PSDCovers isn’t a web app or a complicated piece of software, it’s a simple website that’s overflowing with unbelievably great free downloads.
What you get in your download is a set of Photoshop actions that help you take a flat piece of artwork and mold it onto a faux 3D product shot. The quality of the resources here is super impressive, especially considering the fact that they’re free.
What’s On The Site?
So what kind of product mockups are on the site? All kinds! Whether you’re mocking up a can of chili, book, iPad, disc or bottle of soda, this site has what you’re looking for, often presented at multiple angles. Here’s a sample of a few different items that you’ll find on the site, just to give you an idea of the variation and quality.
Let’s Make One!
Now that you have a good idea of what the site is and what you can expect to find there, let’s walk through a sample workflow to see just how easy it is to create your own awesome mockup.
Step 1. Download a Product
The first thing that you need to do is locate and download the item that you want to build. You can use the integrated search feature or browse by product category by clicking one of the tags shown below.
I decided to go with a nice bag shot that looks primed for some salty snack food. You can find and download this item here.
Step 2. Install the Actions
Once you’ve downloaded the set of Photoshop actions, all you have to do to install them is locate the file in your downloads folder and double click it. Photoshop will take care of the rest.
Step 3. Play the First Action
Typically, a download will include a set of two actions. The first action creates a canvas where you can place your flat artwork. The second action will then convert your flat artwork to a stylized product shot while you sit back and sip your morning coffee.
To get started with our bag, play the first action in the downloaded set, which will set up our starting canvas. By default, this will contain some placeholder artwork and basic instructions for how to use the file.
Step 4. Create a Background Fill
Now it’s time to create our own bag artwork. Delete all of the current layers in the PSD and toss in a texture to completely fill the canvas, like so:
The texture that I chose can be found here and was created by “pinkorchid_too.” Feel free to change these next few steps up and go your own way, they’re merely for the sake of example.
Step 5. Add a Pretzel
We’re going to make this a bag of pretzels, so find a photo of a pretzel like this one by Lara604 and place it nice and large near the center of your canvas.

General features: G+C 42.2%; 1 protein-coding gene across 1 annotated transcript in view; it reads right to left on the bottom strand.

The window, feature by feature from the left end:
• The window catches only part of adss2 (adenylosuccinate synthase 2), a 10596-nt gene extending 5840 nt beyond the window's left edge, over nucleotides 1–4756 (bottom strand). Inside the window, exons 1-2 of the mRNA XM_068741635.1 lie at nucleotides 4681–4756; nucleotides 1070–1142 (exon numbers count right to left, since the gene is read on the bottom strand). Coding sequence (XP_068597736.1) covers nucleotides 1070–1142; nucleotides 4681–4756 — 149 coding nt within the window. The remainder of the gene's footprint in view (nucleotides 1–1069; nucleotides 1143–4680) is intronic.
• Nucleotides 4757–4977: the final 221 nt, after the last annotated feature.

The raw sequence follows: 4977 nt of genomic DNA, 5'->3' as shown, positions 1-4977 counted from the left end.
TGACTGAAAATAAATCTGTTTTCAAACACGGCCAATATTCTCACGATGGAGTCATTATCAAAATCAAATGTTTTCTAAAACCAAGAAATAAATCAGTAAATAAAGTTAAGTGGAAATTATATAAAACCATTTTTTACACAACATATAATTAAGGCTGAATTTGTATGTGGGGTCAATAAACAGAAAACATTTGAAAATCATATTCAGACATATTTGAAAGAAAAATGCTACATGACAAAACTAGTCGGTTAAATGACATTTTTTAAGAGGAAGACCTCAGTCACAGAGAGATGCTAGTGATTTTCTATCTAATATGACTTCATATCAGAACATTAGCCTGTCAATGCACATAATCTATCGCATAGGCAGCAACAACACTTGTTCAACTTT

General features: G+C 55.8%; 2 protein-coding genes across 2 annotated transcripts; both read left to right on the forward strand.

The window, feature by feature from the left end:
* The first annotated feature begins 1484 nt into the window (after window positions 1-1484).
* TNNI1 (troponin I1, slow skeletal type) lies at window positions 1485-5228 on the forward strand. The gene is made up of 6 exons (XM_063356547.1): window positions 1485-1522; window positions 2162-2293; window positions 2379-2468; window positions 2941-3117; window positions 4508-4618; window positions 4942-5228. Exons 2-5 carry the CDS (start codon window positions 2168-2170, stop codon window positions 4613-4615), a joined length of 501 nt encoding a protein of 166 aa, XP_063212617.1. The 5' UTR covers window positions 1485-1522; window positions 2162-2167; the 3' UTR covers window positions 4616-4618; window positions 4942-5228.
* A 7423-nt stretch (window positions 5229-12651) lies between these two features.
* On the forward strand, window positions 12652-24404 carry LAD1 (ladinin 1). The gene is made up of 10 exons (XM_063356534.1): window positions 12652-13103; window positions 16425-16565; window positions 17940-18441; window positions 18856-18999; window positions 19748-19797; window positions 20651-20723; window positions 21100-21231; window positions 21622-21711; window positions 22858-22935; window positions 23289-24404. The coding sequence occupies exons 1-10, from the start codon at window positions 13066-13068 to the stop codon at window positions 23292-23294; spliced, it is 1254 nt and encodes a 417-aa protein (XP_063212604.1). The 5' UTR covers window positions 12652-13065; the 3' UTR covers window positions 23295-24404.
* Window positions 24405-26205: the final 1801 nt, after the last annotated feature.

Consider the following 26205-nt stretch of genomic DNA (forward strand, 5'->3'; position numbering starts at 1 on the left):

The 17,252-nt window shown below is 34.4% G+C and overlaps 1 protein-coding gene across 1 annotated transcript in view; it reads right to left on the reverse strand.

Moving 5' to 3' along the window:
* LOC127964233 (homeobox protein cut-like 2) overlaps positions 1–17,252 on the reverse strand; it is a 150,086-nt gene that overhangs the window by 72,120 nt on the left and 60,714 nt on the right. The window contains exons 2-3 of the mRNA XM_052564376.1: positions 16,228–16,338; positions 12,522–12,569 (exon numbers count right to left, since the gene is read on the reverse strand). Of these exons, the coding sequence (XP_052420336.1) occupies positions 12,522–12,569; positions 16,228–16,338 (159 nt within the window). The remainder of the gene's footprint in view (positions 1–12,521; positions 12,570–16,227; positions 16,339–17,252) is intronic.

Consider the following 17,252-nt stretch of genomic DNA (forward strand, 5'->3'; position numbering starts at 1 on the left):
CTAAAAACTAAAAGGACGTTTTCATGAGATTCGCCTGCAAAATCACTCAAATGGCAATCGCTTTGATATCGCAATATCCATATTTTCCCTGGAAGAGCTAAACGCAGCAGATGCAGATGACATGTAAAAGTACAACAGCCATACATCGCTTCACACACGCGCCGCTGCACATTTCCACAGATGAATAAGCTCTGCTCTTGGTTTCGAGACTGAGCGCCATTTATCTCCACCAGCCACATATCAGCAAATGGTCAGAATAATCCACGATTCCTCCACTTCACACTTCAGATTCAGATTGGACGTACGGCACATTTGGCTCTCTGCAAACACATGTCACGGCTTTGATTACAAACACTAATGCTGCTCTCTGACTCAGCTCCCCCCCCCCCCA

As you can see, the problem with this pretzel photo is that it’s on a white background. We can fix this pretty easily though in just a few steps. First, set the pretzel photo to Multiply. This will cause the white pixels to become transparent, which is a step in the right direction but doesn’t completely eliminate the background from view.
To eliminate some more of the background, go to the “Blending Options” for that layer, which is found under the Layer Effects menu at the top of the list.
At the bottom of this menu, you’ll see a section titled, “Blend if gray”. Hold down Option (Alt), click the left half of the top, rightmost arrow and drag it to the left as I’ve shown in the image below. As you can see, this further helped blend some of those gray areas into the background.
To clean up the rest of the darkening around the pretzel, slap on a layer mask and paint with a large, soft, black brush around the edges of the photo until the image blends nicely into the background.
Step 6. More Pretzels
Now that you have your pretzel blending nicely into the background, duplicate it a few times. Scatter the various pretzels around the center of the canvas, rotating and flipping at random to add variation. Do whatever you can to reduce the obviousness of the fact that we’re only using one image.
If I were doing this for a commercial project, I’d take the time to shoot multiple pretzels, but this is fine for our sample project.
Step 7. Add a Headline
Next, type out a headline for the product name. Make it nice and large and place it above the pretzel images. I used the typeface Homestead, made it black, set it to Color Burn, and reduced the layer fill to 90% (not the opacity, the fill, there’s a big difference when you’re working with blending modes).
Step 8. Darken the Top and Bottom
To finish off our bag artwork, darken the top and bottom of the package where the guides are. These areas represent the crinkled edges of the bag, which makes them a prime spot for some color variation.
To do this, I basically used the same technique as I did on the type. Create a rectangle, make it black, set the blending mode to Color Burn and reduce the fill to 45%.
Step 9. Play the Second Action
We could keep adding detail to this design all day, but I’m eager to see the fruits of our labor so let’s move on. It’s time to play that second action, which will create a new document (it’s a good idea to save the old one) and automatically apply our artwork to the bag shape that we saw in the preview.
Given that this is one of the more complicated product shots, it’ll actually take a good thirty seconds or so for the action to run its course, but the end result is well worth the wait. Here’s our custom artwork, wrapped perfectly around a decently believable three dimensional product shot! How awesome is that?
Go Try It!
I’m blown away by the quality of the resources on PSDCovers. Not only are they gorgeous, they’re extremely easy to use. Even a Photoshop novice could figure out the workflow fairly easily. The fact that they’re all free makes this a site that you simply have to add to your bookmarks.
The best part about PSDCovers is that the author makes these actions available for commercial use. You can place these products right onto a professional billboard (they’re nice and large) or magazine ad, just be sure to read the rules carefully here. Now go and make something cool!